Intentionally Past Tense

Content Warning: This poem references loss of parents, grief, mourning, and also non-specific references to childhood trauma.

I speak about my parents in the past tense.
It is an old habit,
Hard-won as the only measure
I could take to build the distance
I needed to feel alright,
But this years-long practice
Of linguistic intentionality
Has served me well
In more ways than this.

Every so often,
When I speak to someone who doesn’t know
About the history behind my words
And they notice my particular phrasing,
They offer me their sympathies.
“I’m sorry for your loss”
Or “oh, I didn’t realize…”
Sometimes even followed by
“How long has it been since they passed?”
At which point I simply explain
That they’re still alive and well,
They’re just not a part of my life anymore.

From there, the roads diverge.
Some towards silence,
Uncertain or awkward or sympathetic,
Some towards fumbling words
That all echo each other
Despite some intending empathy
And some intending gentle reproach.
I do not take it personally, though,
Since it is clear they all mean well.
My view took me decades to understand,
So what hope did they have in five minutes?

Now it only hurts on the rare occasion
When I see someone openly mourning
Or dedicating some great endeavor
In memory of a past-tense parent
And I find myself wishing
I could have grieved like this as well.
When I realized I had lost something,
It was not the people who had made me
That I found myself missing,
But the family I imagined I had,
What my life would have been
If everything had been different.

I speak to them now and again,
As a part of another’s journey,
And I feel grateful for the hours
I spent practicing intentionality
In every word that leaves my lips
Because all I really want to say is
“I have finished mourning you
And there’s nothing left in the well
That once held the childish love you twisted
Into servitude and self-sacrifice.”

I will grieve again when they pass,
But it will not be for them.
It will be for the final disappearance
Of everything I thought I wanted
Before I learned just how well
People will treat someone
That they properly care about. 

Recorded and Reposted: False Summer

It takes only a moment,
The space between whispers of wind
On a scorching September day
As the sun roasts pavement
Two feet from where shadow shelters
A wilting garden unaware
Of how little time it has left,
And the past mixes with the present.
Fingers tracing rows and lines,
Too large now to intertwine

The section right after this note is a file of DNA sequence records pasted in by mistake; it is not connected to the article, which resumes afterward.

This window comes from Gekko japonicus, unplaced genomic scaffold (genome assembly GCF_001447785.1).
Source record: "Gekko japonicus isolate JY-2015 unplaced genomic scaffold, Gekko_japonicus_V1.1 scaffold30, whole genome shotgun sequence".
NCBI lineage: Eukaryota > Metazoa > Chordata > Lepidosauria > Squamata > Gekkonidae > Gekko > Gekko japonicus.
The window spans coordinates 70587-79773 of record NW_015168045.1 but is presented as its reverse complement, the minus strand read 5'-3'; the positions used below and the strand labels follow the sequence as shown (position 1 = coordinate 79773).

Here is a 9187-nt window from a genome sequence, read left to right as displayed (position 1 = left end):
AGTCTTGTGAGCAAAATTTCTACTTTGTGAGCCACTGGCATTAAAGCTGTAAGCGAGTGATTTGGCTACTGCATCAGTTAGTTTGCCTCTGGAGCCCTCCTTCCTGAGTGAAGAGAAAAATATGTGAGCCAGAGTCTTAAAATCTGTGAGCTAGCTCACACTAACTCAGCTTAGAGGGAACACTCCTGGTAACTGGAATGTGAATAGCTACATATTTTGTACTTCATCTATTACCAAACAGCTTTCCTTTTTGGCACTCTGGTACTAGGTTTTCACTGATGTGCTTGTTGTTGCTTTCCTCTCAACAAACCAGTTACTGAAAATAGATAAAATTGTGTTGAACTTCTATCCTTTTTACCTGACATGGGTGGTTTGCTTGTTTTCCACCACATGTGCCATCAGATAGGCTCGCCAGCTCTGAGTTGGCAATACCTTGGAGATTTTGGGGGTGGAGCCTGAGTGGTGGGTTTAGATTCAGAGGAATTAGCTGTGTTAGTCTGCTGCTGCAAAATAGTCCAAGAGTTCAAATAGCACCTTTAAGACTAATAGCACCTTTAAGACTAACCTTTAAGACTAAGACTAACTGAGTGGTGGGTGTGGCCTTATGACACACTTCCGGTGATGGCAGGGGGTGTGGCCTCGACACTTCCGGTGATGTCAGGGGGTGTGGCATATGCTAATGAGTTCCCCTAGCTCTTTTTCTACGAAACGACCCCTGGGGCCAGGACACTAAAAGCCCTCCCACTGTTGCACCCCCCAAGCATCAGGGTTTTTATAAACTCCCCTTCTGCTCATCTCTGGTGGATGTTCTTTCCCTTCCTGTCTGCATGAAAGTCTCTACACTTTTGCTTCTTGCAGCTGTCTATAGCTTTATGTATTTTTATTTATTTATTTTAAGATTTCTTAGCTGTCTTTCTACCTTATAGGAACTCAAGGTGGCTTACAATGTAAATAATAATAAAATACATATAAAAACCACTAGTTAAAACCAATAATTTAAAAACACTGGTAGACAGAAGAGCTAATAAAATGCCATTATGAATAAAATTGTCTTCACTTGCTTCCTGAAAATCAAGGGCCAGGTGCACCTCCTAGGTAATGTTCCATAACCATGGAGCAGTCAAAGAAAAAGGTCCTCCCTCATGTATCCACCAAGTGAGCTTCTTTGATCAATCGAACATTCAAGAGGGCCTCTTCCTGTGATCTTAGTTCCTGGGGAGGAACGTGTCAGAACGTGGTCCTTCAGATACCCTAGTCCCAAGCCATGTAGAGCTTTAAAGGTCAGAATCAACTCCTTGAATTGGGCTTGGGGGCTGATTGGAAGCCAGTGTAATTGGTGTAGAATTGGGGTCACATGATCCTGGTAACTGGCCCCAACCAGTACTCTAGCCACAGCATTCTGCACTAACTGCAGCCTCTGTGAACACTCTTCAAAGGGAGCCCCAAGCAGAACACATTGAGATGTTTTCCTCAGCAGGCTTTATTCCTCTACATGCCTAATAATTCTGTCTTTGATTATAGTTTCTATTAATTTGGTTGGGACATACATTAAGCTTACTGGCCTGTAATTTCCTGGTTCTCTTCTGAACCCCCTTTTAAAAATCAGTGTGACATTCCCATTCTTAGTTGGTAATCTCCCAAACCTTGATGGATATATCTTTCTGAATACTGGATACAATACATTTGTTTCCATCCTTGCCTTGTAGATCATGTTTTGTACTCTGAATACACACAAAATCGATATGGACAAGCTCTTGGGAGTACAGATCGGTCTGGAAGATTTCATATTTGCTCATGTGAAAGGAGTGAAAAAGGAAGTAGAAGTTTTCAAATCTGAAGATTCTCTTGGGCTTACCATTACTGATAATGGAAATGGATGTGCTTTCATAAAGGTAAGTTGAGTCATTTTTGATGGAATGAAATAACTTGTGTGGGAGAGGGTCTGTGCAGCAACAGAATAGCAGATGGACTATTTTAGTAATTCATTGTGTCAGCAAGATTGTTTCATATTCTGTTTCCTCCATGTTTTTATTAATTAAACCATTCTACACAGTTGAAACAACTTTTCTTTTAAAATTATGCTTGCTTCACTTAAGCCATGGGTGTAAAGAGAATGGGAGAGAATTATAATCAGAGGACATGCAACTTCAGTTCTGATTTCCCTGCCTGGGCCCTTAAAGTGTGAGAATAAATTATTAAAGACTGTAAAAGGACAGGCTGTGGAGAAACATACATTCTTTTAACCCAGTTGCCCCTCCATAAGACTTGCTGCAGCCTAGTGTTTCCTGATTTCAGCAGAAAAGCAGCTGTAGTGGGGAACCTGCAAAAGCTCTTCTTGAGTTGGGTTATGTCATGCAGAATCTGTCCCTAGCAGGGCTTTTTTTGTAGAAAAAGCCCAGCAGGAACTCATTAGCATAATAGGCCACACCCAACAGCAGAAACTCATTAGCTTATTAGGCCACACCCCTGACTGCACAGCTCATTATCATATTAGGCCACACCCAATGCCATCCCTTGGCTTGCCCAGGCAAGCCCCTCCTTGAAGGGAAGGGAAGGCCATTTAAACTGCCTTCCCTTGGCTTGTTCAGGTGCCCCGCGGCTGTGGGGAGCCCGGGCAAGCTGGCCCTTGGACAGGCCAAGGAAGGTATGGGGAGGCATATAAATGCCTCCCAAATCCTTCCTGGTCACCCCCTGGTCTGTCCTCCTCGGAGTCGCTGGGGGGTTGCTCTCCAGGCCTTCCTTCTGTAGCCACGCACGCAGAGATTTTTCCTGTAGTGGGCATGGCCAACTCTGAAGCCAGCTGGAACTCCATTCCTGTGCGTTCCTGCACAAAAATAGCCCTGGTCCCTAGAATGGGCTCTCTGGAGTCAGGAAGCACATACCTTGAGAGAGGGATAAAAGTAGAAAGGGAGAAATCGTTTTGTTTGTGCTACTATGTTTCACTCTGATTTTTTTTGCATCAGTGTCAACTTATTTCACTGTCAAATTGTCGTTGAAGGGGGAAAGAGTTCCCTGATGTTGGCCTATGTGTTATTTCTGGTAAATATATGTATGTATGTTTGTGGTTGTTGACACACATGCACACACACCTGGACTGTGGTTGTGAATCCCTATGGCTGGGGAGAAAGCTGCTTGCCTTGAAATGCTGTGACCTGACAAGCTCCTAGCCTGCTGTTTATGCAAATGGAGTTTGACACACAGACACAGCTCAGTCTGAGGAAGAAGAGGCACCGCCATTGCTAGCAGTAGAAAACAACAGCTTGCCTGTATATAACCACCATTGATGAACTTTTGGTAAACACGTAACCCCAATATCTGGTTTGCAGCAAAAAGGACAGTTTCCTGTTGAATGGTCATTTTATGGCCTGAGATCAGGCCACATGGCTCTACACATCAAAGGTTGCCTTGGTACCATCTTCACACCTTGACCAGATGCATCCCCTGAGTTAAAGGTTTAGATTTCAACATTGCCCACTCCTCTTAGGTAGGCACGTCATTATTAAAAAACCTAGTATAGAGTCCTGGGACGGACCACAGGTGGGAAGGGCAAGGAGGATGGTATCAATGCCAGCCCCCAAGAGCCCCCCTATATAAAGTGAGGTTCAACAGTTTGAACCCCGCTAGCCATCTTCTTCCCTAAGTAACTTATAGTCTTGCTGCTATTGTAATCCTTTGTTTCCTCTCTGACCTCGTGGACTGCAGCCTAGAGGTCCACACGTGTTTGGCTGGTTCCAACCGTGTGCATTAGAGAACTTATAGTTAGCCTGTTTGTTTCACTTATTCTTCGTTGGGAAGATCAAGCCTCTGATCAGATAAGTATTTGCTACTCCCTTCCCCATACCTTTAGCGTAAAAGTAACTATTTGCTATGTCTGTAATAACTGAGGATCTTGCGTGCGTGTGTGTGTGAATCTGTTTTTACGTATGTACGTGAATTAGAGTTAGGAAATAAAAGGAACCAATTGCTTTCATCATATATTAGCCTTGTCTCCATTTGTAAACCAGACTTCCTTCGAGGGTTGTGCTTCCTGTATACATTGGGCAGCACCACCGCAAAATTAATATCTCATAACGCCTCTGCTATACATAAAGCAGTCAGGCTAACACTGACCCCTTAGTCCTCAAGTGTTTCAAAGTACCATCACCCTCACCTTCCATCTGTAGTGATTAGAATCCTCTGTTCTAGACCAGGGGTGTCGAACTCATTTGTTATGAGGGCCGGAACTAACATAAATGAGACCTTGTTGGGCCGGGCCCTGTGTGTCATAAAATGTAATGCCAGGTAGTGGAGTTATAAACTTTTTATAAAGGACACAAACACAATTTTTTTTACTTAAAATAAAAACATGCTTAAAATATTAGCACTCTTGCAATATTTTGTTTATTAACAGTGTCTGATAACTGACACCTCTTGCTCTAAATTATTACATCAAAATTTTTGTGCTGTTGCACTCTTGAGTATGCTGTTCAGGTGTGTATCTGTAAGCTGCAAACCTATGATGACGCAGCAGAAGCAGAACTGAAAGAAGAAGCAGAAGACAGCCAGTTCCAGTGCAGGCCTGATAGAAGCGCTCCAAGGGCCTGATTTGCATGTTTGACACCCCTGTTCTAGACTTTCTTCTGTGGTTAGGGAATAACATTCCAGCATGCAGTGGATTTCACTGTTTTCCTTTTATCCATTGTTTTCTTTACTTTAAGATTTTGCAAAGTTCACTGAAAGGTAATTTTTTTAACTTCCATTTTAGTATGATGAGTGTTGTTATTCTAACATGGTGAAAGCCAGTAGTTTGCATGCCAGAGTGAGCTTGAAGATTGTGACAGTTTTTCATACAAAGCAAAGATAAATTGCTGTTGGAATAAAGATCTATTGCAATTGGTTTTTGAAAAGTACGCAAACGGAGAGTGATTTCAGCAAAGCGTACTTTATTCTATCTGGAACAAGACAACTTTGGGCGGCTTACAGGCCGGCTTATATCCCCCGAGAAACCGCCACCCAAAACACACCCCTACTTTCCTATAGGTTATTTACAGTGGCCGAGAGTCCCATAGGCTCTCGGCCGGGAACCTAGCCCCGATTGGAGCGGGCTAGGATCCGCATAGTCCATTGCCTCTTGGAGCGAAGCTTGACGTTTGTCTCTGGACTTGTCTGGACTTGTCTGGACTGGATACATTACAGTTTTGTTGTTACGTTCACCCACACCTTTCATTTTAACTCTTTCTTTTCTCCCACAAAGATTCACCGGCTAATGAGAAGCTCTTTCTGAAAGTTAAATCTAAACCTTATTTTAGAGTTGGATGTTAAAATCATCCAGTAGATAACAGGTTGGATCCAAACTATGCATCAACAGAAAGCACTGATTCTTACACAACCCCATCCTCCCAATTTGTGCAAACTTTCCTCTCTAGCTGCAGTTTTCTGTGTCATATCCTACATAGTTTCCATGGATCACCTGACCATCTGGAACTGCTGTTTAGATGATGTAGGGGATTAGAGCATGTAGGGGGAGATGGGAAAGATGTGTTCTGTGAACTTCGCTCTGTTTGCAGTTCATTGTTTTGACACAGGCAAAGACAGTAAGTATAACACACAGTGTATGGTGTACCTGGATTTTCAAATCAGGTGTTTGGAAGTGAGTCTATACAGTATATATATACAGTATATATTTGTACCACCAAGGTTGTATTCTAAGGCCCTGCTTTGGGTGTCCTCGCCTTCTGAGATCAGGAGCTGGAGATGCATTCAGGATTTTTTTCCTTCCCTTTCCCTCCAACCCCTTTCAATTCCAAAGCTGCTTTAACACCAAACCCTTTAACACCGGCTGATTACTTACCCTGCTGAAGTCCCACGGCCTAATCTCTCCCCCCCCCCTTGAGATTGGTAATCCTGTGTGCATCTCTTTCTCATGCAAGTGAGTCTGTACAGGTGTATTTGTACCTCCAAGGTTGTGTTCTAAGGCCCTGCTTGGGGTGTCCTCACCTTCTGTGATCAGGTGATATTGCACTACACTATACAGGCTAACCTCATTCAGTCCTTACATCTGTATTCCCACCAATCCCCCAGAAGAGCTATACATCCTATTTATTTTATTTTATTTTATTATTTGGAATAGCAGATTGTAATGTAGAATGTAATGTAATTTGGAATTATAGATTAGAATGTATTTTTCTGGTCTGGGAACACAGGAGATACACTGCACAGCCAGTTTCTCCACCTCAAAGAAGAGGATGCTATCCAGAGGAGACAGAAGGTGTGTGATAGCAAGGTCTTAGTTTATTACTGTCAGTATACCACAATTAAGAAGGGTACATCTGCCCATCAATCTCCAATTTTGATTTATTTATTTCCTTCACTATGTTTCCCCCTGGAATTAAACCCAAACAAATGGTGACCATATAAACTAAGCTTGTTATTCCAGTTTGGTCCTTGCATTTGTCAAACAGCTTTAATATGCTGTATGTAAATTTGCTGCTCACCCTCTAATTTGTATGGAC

With the holes left in the table
Made of rubber-coated steel,
But still looking for something to hold.

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Recorded and Reposted: Empty Echoes

I cannot tell if I am haunted
Or trapped in an endless reverberation.
Words from the past beat upon my mind
Again and again and again and again
Until I cannot tell if they are newly repeated
Or just bouncing around my head
Like an echo that draws strength and volume
From the walls I’ve put in place
To keep words like these out.

You spoke to me of comfort
And camaraderie in a too-late attempt
To stave off something you sense
Is growing ever closer,
A shadow you see in every mirror
But whose shape you seem unwilling to acknowledge
No matter how many times I describe it. 
These friendly words ring hollow,
Changing from your voice to mine
As I remember every time
someone said them to me,
All the louder for these echoes of the past
That refuse to be stifled,
Amplified by the utter emptiness
Of everything you said just now. 

You told me, hollow words
That I longed to fill with the rage
Welling up inside me,
That I should not suffer in silence.
But this silence was never mine to end.
The silence that has forced this empty exchange
Was a monster of your creation
And I have merely been its victim.

Hung out to dry so long ago, both I
And your vacant platitudes,
Have long since withered.
The hollowed ground I once claimed
Matches the concavity of your starved expressions
And I am left alone
Except for the indiscernible echoes
Of your words to me
As we are both reduced to rubble
By the impervious wall
Of your past silence.

Recorded and Reposted: Sleeping with the Window Open

I used to sleep with the window open.

The washed out yellow street light
Standing sentinel at the corner next to my driveway
Throws wild shadows on my shelves and walls
That are occasionally stretched into thin waving lines
As the bright pale blue light of the patrolling cop’s
Fluorescent headlights roll past my yard.
The silent murmur of the woods holds sway
Broken by a passing car on a distant highway,
The echoing sirens of a police car needed somewhere quick,
Or the mournful blare of a train lost somewhere in the hills.

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Recorded and Reposted: She Waits

She waits,
Like a mountain reaching for the sky,
Pushed up by unseen plates in an embrace
It will never know or feel,
She waits for a call
To hear a voice she knows
She may have already heard
For the last time.
She waits for comfort,
A desert cactus counting days
Since the last rain,
Pinning hope on each passing cloud
As the little water it has slowly drains.
She waits,
Breathing deeply, fighting anxiety
As each buzz of her phone,
Each ping on her computer
Resurrects hope she abandoned
When it pulled out her hair
And chewed her nails to the quick.
All I can do is stand by and watch
While she waits,
Useless words weigh down my tongue,
Empty gestures tie my arms,
And the knowledge I cannot fill
The void she feels bows my head.
She waits,
Knowing what might be lost
Cannot be replaced,
Like a dried up river
Leaves a furrow in the earth
That will linger on until
The entire world has changed.
So she waits,
Living the best she can
With one ear cocked for a sound
And one eye watching for a face,
And a smile to hide them both.